Tuesday, September 08, 2009

The silent demise of the British chemical industry

Largely unreported in the MSM the British chemical industry is being bought up from over seas and now some is being shut down.

Vast new chemical complexes in the Middle East are being built ( many designed in the UK ), but not reported.

In the north east at the old ICI Wilton complex the new owners, Dow, of the Ethylene Oxide plant are shutting it down, its the last one in the UK and moving production to Kuwait. (new plant opening soon ) So what I hear you ask - well chemical plants don't exist in isolation. They are fed by other plants and their products are required by other manufacturers.

A plant that uses say, excess steam, that closes may also make the plant that produces the excess steam uneconomic and a domino effect kicks in.

In Wilton and Billingham vast chemical complexes existed, but their British owners have sold or are now more. The Saudi's, Dutch and Germans now operate them, and they are very much biased in terms of production from their how countries.

When I left school I chose to work in the Chemical Industry as it was one of the only manufacturing sectors which was strong. ICI, Shell, BP and others all lead the world. Now ICI is no more and what's left of its plants are owned by various people, Shell is looking at selling its last UK refinery and cutting its workforce by 15% next week and its just a matter of time before BP becomes a US company in fact as it is in business terms already.

How much marketing and media studies is the UK going to have to sell the world to pay for all the things we buy abroad now ( ie nearly everything ) ?

The capture of the imagination of the country by the green suicide lobby even extends to The Institution of Chemical Engineers. In their house magazine the editorial; talks about the lose of this capital intensive bulk chemicals production being inveitable and that the green jobs will come to save us and new high tech plants.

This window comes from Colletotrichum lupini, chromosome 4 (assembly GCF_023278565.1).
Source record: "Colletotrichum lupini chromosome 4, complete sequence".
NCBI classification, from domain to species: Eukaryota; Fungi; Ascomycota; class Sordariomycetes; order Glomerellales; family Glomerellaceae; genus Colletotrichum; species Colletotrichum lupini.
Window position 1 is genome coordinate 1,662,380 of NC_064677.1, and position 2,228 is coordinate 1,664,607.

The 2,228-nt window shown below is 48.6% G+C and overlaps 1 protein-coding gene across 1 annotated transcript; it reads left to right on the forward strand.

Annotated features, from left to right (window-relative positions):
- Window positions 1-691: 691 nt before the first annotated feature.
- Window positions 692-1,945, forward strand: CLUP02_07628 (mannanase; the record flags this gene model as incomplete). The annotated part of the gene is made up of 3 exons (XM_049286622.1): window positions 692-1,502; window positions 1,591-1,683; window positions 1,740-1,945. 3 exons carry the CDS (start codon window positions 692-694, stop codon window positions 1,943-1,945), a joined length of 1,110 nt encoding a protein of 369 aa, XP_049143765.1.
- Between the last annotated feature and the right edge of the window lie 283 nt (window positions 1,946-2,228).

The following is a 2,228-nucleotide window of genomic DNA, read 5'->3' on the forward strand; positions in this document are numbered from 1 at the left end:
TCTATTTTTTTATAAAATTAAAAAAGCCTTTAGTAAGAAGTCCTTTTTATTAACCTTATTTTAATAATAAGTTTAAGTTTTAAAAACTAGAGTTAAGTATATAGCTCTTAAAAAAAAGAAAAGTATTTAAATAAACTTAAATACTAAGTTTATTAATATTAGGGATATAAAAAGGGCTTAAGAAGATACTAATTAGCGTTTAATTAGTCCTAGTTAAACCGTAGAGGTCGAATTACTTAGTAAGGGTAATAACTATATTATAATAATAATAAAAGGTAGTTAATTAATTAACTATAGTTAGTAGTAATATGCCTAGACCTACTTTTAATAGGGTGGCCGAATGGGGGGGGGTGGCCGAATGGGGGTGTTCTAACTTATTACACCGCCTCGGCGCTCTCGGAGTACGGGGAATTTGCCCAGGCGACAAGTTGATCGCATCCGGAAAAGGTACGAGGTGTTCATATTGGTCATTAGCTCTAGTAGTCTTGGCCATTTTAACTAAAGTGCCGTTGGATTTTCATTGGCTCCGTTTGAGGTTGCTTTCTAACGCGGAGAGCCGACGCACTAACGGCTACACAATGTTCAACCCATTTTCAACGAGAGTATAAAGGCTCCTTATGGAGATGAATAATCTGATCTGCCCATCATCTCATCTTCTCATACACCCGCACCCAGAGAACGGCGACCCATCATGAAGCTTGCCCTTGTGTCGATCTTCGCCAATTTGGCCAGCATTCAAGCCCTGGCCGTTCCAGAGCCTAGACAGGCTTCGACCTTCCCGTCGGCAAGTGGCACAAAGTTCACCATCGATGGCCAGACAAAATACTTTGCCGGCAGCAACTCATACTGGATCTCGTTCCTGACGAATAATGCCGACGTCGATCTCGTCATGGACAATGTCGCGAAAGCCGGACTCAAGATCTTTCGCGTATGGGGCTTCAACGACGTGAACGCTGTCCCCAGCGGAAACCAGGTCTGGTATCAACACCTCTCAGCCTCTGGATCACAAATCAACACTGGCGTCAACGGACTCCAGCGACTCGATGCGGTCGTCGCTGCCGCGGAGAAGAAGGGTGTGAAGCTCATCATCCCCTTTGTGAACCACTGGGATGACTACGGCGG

Well the Saudi's & Kuwaitis are building those too, on a price no object basis. They have large populations they need to buy industries for and the money to do it.

And some the country that gave the world the industrial revolution is hollowed out.

There are lots of engineering in this country 40+ who cut their teeth in our chemical industry and the North Sea. Many earn money for this country by consultancy, working for UK engineering contractors and working aboard, but they won't be replaced ( though of course the courses will still run at Universities, but there will be few jobs for their graduates ) and just like the last TV set to be manufactured in the UK - where TV was invented - the capability will pass away into history.

What is it we do that the world wants to keep shipping electronic goods and food to us for again ?

Lets hope those nice people in the middle east never want to impose sanctions on us, because soon we will be reliant on them for more than just crude oil.


Wyrdtimes said...

It's tragic.

Happening all over my brother works for Rolls Royce aero and they're shipping out jobs to Germany.

But isn't this all freemarket toryism taken to it's logical conclusion?

What we need is a healthy does of protectionism - i.e. the government should be protecting our domestic industries rather than allowing them to be sold off and jobs shipped abroad.

Personally I see home rule for England as the best possible thing that could happen in this country and a new government that puts the English first.

Man in a Shed said...

You are of course right it is the unilateral implementation of free markets, when others are making decisions for other reasons.

That's failed for the European gas industry, leaving us vulnerable and it could here also.

I know people who will argue that even if countries in the middle east are "buying out jobs" that we will get their products subsideised and can sell them other stuff ( see green heat of technology delusion ). And you can no doubt write an economic paper to prove the point. But what it missed is a strategic veiwpoint.

We keep an arms industry - not because were good at it ( it would be cheaper to buy American, Russian or even may the Lord have mercy on us French ) but because keeping the capacity to do these things is an important part of our defence.

Giving up complete areas of economic capability is to be naively trusting and a dangerous and unpredictable world.

So I have to agree your right to point out the contradiction.